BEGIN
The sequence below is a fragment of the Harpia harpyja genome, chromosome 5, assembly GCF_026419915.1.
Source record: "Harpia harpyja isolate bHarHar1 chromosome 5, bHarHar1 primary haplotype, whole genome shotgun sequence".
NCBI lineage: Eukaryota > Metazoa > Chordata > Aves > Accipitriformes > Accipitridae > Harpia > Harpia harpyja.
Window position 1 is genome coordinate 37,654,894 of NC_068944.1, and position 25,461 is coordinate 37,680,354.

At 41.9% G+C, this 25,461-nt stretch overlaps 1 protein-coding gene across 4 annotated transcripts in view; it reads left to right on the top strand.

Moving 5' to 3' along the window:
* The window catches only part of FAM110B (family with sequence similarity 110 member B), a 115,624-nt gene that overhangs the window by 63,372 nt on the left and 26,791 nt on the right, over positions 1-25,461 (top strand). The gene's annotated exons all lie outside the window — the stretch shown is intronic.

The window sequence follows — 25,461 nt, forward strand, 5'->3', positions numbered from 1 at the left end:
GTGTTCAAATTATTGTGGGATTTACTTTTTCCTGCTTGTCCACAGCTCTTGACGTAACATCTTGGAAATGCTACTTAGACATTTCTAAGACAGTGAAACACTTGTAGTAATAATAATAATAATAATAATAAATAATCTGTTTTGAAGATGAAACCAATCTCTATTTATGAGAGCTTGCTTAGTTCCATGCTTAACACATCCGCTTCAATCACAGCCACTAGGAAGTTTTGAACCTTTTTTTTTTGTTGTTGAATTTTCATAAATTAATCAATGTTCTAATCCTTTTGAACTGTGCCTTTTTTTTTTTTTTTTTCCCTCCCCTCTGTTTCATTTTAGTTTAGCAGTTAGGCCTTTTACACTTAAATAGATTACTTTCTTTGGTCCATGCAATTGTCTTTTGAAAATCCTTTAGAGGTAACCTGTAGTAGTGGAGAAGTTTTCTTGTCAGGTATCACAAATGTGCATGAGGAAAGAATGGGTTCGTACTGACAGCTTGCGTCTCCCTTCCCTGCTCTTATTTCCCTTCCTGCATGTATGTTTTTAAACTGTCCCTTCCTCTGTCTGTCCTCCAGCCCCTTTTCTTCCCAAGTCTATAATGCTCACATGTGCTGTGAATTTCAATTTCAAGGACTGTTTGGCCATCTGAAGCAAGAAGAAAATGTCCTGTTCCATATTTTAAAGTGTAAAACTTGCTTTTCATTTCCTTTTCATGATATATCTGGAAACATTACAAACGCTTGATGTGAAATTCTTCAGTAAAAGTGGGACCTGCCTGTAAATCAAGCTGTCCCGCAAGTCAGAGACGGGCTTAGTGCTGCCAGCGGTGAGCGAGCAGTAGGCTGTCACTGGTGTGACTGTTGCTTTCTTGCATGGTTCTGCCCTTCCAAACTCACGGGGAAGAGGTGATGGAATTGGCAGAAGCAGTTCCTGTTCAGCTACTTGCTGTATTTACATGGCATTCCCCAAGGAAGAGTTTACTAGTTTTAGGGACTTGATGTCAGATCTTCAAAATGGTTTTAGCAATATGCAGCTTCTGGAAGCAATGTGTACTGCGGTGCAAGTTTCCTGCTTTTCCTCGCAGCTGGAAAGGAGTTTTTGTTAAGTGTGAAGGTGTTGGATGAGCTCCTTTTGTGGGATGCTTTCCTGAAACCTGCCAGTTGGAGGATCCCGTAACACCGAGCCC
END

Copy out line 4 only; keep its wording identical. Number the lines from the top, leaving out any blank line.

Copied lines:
Window position 1 is genome coordinate 37,654,894 of NC_068944.1, and position 25,461 is coordinate 37,680,354.